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On Tasting
Comparing Wine Types and Dog Breeds
Saturday, 1st August, 2009  - David Farmer

Dogs come in all shapes and sizes. Thousands of years of selective breeding have turned out an amazing array of distinctive breeds that accentuate such unusual features as screwed up faces, short legs, large droopy ears and a myriad of other recessive gene characters. Most of these breeds would not last long in the wild. And all of these dog breeds exist under the one sub-species.

This got me thinking about wine which also displays a myriad of variations all from the one species, and these also emphasise gene characters that would not exist in the wild such as white varieties which are an albino of the wild red coloured variety. Hidden away in your local specialty wine shop is many an oddity.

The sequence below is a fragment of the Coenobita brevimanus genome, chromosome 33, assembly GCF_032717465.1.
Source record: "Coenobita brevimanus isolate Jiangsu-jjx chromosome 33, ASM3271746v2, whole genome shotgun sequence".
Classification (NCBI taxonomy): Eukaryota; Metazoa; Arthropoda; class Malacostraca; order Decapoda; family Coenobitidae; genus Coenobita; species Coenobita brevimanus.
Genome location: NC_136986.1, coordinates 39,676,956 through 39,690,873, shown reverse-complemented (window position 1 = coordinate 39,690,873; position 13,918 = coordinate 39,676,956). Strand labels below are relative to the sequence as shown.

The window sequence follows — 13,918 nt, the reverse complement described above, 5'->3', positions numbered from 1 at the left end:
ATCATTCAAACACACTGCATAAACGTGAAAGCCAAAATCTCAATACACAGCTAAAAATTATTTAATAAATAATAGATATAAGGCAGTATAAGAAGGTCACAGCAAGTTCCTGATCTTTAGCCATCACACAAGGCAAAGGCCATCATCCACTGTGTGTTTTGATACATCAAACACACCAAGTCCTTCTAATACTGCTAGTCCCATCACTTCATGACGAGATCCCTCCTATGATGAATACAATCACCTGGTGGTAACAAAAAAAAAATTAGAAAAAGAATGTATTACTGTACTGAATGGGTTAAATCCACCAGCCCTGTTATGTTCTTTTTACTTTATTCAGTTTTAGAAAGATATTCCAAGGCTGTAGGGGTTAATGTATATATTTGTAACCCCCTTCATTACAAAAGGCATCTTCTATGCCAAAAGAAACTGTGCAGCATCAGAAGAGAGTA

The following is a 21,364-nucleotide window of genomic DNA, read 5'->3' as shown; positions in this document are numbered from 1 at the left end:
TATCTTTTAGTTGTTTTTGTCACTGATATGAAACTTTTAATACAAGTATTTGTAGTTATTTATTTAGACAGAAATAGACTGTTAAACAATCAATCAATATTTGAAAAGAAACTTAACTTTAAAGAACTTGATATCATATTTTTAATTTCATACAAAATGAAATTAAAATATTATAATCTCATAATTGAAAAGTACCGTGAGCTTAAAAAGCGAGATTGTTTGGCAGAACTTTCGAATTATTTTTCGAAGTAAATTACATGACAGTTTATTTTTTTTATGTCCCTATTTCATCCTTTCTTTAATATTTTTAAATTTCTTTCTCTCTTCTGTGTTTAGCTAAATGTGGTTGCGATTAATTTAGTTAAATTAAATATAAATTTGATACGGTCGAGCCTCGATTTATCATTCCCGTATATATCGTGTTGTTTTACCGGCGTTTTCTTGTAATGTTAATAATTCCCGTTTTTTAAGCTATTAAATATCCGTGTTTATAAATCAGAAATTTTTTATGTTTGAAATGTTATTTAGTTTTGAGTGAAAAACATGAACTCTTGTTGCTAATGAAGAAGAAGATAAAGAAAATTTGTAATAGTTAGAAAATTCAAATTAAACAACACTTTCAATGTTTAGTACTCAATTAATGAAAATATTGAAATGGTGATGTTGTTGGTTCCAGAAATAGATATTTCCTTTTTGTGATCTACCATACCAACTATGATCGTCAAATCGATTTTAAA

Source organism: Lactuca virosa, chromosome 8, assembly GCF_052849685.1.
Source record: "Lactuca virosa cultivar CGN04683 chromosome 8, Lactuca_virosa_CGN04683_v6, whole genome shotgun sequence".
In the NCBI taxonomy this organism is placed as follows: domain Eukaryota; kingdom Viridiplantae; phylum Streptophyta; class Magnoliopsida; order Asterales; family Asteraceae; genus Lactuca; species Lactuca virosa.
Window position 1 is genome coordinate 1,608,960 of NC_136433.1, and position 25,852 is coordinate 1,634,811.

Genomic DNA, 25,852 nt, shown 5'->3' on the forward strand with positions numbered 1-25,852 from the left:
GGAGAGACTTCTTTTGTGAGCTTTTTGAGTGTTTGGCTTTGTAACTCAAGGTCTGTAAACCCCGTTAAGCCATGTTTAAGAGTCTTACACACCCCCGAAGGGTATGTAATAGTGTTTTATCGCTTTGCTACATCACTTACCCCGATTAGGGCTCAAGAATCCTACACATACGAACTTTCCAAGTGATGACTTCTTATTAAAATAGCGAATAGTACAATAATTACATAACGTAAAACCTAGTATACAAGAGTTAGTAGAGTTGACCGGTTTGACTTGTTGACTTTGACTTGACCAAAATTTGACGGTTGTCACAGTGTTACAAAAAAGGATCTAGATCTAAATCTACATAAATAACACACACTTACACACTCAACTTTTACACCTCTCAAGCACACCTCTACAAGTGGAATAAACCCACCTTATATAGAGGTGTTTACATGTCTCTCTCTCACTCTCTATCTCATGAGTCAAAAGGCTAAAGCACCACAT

So difficult is it to keep up with all the mystery of wine that a group of journalist has evolved, mostly quite recently, to keep us informed about all of this interbreeding. Part of their method to inform us about what is going on is to describe, often in great detail, how a particular brand or type of wine tastes. These are referred to as 'wine tasting notes'.

Here are two examples from the first two sites I opened and many a fine effort can be found by delving into the collection of Glug Wine Quotes.

Here is Yak Shaya's description of the Cote Rotie 'La Mouline' 1988 (Guigal)

"Wonderful concentration of red fruit, black pepper and clean earthy aromas, with soft vanilla tones engulfing them. Only partially forward, the nose is so deep and rich, you almost don't need to sniff - it sprouts out of the glass on its own...